A Win for Wildlife: A New & Improved Sustainability Standard for Palm Oil

Whether or not you’ve heard of palm oil, you’ve likely either eaten it or used products that contain it. Each year, more than 60 million tons of palm oil is produced, making it the world’s most consumed vegetable oil. 85 percent of the oil palm grown to produce this quantity comes from South East Asia (primarily Indonesia and Malaysia), where mass deforestation of tropical rainforests has occurred to make room for plantations. This has resulted in the endangering of many species like orangutans, rhinos, and elephants.

The Roundtable on Sustainable Palm Oil (RSPO) is an association of industry and environmental, social, and developmental NGOs. Our previous article explained that the RSPO was formed to tackle the environmental and social problems that were being created by the palm oil industry. The RSPO’s Principles & Criteria are a set of requirements that companies must comply with in order to be certified as sustainable. The Principles & Criteria are reviewed every five years and this year an intensive review process was undertaken by all stakeholders, including the National Wildlife Federation, giving the RSPO over 11,500 individual comments on how to improve the environmental and social aspects of this standard.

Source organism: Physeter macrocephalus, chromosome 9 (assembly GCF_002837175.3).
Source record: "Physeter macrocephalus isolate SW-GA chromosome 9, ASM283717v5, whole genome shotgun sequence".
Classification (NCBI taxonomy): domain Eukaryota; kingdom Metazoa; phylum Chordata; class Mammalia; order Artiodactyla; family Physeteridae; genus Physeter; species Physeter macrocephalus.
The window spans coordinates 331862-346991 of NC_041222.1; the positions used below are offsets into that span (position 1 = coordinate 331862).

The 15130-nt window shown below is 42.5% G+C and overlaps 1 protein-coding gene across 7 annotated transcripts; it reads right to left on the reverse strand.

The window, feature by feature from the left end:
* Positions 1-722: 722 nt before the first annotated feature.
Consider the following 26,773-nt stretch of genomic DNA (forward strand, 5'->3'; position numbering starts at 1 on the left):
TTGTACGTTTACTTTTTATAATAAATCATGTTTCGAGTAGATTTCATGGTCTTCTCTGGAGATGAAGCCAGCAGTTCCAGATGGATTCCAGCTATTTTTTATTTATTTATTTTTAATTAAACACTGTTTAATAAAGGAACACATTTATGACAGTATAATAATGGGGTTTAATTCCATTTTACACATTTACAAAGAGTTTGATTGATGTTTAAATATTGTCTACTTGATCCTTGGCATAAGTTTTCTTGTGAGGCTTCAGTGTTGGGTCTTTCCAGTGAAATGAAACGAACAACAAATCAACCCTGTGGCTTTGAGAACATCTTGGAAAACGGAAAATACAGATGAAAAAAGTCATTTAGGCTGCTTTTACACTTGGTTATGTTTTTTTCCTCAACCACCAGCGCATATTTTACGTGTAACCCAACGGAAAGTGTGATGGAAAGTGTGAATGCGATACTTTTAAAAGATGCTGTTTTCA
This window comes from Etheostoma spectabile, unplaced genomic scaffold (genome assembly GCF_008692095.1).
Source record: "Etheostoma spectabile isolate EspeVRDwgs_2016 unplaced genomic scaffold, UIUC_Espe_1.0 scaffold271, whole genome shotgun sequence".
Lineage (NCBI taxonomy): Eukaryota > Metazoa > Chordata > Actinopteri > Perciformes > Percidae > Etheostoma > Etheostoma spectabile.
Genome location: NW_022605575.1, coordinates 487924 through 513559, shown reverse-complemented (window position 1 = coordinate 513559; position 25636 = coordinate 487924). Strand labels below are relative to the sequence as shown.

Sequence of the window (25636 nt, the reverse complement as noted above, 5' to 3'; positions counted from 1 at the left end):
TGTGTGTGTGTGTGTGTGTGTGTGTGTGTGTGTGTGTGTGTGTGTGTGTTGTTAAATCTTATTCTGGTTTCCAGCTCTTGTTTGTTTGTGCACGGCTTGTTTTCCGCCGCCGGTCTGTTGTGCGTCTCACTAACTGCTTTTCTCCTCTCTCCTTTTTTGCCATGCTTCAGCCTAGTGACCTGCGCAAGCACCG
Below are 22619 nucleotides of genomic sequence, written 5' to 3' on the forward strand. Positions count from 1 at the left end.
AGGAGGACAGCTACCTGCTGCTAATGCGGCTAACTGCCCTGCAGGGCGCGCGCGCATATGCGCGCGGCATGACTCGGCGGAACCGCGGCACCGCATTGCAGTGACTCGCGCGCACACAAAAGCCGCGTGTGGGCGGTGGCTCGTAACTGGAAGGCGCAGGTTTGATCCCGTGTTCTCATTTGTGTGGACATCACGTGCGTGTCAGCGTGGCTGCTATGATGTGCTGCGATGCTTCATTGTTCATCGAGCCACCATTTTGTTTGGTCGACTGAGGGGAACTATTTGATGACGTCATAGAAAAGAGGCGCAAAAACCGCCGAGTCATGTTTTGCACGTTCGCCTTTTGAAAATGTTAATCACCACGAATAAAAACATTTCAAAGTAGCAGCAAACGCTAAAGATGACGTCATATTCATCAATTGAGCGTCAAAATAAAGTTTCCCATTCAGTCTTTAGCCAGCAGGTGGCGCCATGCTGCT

An aerial shot of an oil palm plantation bordering the forest in West Kalimantan, Indonesia. Credit: CIFOR.

The revised Principles & Criteria were voted on November 15, 2018. The RSPO General Assembly overwhelmingly decided to adopt this improved Standard, with 85 percent of the assembly voting yes. This is a watershed moment in conservation of forest habitat in South East Asia.

NWF welcomed this decision which adopted No Deforestation requirements into the P&C, an addition that is necessary to ensuring the wellbeing of wildlife and habitat. Plantation companies will need to follow the High Carbon Stock Approach (HSCA) which is the first practical, field-tested methodology for distinguishing forest areas that should be protected or restored, from degraded lands that may be developed with an integrated land-use planning approach.

Why is this an important improvement?

In earlier versions of the Standard, growers could label their palm oil as sustainable if they didn’t plant on pristine rainforest, but they could still plant on some degraded rainforest, as long as the areas of high conservation value were protected. This was problematic because even very degraded rainforest can still be vital for biodiversity and carbon storage. For example, the habitat of the Sumatran tiger has been drastically reduced due to agricultural expansion. Deforestation is a major problem, particularly because it fragments the tigers’ dwindling habitat, which splits up the already small population of tigers into isolated pockets, and forces them to encroach into human settlements.

The Sumatran tiger is a subspecies that is only found on the Indonesian island of Sumatra. Less than 400 of these tigers live there today. Credit: BlueOx Studio Photography.